Tom Conroy and Danny Ball from Holding the Man. (Supplied)
Tom Conroy and Danny Ball from Holding the Man. (Supplied)
5 min read

The lead actors of the new reimagined production of the classic Australian memoir of Timothy Conigrave’s life Holding the Man, suggest audiences will be immersed directly into the story as part of the Belvoir St Theatre stage.

“The audience will meaningfully contribute to the story every night, and I think each performance will be different because the audience are going to be huge contributors to the dynamic and the energy,” explained Danny Ball who plays John in the new Tommy Murphy adaptation of the book.

The stage adaptation of Holding the Man, a story by Conigrave about meeting the love of his life and then seeing both cruelly struck down with AIDS, has been around since 2006 and performed in many different ways. This new version is currently playing in the Upstairs Theatre at Belvoir St Theatre in Surry Hills, Sydney.


Still, this time, with the guidance of Murphy, this new production has infused the idea of community by placing the audience on stage with the performers.

“It’s very much a new production of a classic Australian play,” said Tom Conroy who is playing Tim. “Tommy’s[Tommy Murphy] been around in the rehearsal room a little bit, and has tinkered a little bit with some lines but the play is largely the same now as it was when it was first done 17 years ago.”

Tom Conroy plays Tim in Holding the Man rehearsals. (Supplied)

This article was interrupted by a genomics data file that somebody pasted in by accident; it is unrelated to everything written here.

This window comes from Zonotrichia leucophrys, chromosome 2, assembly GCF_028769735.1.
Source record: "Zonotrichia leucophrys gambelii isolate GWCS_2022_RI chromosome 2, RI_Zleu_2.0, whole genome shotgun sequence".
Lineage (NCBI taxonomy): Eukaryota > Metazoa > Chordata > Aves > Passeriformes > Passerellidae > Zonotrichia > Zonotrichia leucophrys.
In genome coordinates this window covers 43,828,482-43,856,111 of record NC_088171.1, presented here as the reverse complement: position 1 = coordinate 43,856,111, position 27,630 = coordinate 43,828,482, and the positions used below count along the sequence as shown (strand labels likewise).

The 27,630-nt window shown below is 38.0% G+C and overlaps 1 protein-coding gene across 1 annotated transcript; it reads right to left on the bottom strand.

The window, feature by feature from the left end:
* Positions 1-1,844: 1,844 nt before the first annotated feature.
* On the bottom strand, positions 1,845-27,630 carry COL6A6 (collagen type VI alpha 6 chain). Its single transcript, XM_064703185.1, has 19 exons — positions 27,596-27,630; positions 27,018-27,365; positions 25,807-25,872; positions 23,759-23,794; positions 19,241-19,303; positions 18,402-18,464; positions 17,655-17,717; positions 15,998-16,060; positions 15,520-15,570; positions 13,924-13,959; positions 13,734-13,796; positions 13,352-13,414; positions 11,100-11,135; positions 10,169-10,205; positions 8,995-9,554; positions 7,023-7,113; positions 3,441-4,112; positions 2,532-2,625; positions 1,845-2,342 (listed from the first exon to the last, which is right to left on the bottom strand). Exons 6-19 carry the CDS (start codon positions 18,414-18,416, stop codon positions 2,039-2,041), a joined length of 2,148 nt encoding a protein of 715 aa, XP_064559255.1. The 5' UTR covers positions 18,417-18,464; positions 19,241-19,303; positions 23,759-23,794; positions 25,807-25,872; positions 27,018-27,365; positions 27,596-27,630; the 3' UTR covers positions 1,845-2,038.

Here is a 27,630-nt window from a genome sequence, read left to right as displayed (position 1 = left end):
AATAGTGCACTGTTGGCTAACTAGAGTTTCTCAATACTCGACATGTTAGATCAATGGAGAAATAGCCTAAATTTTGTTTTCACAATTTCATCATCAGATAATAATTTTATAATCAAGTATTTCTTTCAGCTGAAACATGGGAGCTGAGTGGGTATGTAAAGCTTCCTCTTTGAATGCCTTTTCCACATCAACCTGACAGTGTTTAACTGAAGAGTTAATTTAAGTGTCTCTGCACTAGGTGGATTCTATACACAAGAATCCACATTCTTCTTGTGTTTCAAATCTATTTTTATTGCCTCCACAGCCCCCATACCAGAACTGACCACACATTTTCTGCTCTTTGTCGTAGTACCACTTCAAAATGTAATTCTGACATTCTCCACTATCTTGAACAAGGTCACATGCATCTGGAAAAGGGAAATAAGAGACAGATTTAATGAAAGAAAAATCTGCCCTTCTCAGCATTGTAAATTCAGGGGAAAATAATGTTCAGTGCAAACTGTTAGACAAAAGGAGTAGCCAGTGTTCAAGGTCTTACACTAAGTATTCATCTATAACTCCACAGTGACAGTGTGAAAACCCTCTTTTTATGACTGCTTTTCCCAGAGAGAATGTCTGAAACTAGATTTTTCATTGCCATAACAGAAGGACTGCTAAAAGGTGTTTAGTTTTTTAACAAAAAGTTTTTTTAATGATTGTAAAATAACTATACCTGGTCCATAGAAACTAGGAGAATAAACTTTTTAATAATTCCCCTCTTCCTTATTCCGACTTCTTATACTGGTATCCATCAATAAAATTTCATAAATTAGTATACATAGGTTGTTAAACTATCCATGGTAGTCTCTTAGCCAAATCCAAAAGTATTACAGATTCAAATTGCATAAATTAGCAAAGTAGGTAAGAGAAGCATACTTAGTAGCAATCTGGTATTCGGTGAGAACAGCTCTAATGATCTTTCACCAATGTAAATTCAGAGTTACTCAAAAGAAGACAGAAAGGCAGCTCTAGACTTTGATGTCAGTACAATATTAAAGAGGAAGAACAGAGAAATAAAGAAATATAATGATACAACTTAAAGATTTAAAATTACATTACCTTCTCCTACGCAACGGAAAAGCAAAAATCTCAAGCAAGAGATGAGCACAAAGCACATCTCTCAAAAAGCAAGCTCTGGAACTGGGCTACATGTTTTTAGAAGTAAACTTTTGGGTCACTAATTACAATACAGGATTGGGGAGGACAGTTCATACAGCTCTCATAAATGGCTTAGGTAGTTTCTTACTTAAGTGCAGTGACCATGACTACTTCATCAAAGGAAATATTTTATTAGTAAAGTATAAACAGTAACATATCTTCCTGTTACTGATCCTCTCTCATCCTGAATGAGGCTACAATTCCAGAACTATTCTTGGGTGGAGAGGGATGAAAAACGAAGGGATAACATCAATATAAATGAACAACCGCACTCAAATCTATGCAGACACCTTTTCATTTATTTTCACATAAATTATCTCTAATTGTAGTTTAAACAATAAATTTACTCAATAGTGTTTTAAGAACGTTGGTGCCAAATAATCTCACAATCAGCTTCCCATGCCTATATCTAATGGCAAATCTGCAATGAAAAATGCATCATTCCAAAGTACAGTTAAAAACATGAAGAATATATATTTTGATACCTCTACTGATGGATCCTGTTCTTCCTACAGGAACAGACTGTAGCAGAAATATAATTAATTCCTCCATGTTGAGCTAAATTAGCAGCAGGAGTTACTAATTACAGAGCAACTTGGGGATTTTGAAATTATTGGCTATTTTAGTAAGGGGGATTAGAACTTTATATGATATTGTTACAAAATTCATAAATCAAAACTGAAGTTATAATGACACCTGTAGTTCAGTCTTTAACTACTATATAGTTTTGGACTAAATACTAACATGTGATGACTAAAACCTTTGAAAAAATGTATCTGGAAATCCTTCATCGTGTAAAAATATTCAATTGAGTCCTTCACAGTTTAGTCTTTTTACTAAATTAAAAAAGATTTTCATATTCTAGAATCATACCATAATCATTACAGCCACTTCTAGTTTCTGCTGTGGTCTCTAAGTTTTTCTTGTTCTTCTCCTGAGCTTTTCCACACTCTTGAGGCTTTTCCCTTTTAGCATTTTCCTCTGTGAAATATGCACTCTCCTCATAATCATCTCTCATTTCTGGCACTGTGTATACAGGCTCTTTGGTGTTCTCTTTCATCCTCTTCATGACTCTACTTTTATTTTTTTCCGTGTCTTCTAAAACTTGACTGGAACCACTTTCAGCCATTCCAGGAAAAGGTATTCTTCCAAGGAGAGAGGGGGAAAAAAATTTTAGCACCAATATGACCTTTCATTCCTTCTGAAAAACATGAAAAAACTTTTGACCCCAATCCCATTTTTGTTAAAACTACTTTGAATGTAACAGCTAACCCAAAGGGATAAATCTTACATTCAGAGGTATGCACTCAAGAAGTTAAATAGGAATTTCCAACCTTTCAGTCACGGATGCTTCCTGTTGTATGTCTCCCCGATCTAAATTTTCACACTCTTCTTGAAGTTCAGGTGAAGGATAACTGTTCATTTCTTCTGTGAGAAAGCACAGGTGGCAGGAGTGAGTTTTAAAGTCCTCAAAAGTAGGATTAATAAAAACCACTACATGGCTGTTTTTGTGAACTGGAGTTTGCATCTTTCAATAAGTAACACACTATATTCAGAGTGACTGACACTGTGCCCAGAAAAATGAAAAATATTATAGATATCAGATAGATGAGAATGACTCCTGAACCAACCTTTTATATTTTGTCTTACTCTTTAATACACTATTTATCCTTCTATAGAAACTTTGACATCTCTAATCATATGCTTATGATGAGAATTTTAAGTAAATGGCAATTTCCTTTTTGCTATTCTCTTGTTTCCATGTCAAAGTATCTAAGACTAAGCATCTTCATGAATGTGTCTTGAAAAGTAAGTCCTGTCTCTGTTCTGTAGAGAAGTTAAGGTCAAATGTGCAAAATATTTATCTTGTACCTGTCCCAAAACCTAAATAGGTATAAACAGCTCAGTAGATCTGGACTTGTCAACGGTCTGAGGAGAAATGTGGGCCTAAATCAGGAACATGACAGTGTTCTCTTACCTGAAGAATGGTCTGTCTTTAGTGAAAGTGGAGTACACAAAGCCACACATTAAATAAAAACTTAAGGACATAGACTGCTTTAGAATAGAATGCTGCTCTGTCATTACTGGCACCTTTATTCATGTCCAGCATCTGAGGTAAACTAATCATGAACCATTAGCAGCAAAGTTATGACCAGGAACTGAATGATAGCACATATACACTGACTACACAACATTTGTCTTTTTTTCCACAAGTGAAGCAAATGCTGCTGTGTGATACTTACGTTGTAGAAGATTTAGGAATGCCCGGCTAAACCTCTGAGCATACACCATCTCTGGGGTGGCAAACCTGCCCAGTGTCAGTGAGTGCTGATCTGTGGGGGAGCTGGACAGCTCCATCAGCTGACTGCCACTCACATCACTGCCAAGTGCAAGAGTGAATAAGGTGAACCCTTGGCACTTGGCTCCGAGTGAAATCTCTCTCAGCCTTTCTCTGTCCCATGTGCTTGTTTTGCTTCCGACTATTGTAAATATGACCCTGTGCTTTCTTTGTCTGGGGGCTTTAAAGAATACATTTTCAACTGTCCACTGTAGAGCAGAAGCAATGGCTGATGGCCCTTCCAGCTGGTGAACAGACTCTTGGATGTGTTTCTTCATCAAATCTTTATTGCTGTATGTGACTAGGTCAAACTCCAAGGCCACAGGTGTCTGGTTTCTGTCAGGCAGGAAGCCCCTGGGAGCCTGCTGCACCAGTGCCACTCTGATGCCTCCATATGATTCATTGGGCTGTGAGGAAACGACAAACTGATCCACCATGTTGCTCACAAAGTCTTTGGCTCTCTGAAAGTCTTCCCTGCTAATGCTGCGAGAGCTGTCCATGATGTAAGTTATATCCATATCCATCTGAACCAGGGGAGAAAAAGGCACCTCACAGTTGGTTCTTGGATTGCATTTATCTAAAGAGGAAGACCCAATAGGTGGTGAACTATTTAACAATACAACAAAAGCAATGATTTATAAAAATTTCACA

Tom Conroy plays Tim in Holding the Man rehearsals. (Supplied)

When the director Eamon Flack and Designer Stephen Curtis were working through the set design they knew the classic productions had existed on Sydney stages for years. What they wanted to do was give the Belvoir St audience a new experience.

“They’ve taken it a step further with this design by getting the audience on stage,” said Conroy, “and there are times during the show where we are sitting in amongst the audience, they’re really sort of watching scenes play out right next to them.”

Ball suggested they expect the audience to contribute to the story every night.

“They’re part of the story and I think it goes to what Tom was saying about it’s kind of inclusive and it’s like building a community, which I think is a really beautiful concept for the show,” said Ball.

If you have never read the book, seen the feature film or watched the play, the story starts at a Jesuit boys’ school, in 1970s Australia, where Tim’s eye falls on the footy captain, John. To their mutual incredulity, they fall in love. A love that lasts as they — and the society around them — change and mature.

When they both test positive to something called HIV, dreams, liberations and boundless possibilities vanish into the ether. But Tim and John have each other, and they’ll need to hold on tight for what’s to come.

Tom Conroy (Tim) and Danny Ball (John) at rehearsals for Holding the Man. (Supplied)
Tom Conroy (Tim) and Danny Ball (John) at rehearsals for Holding the Man. (Supplied)

Directed by Flack, the cast includes Danny Ball (Stan’s Totally Completely Fine), Tom
Conroy (The Master and Margarita), Russell Dykstra (ABC’s In Limbo), Rebecca Massey (ABC’s Utopia), Guy Simon (STC’s The Visitors), and Shannen Alyce Quan (SIX: The Musical).

Speaking with Gay Nation, Ball and Conroy said they weren’t nervous about playing such an iconic story but understood the responsibility of performing in such an important play.

“It’s a story that means a lot to a lot of people,” said Ball.

“But in terms of pressure, initially for me is the connection between John and Tim, because that’s really what you need to flesh out and solve. The whole story really hinges on that.”

Danny Ball plays John in Holding the Man. (Supplied)
Danny Ball plays John in Holding the Man. (Supplied)

Conroy and Ball have been working with intimacy Coordinator Nigel Poulton to make sure their intimate moments are coordinated correctly and everyone feels safe and comfortable.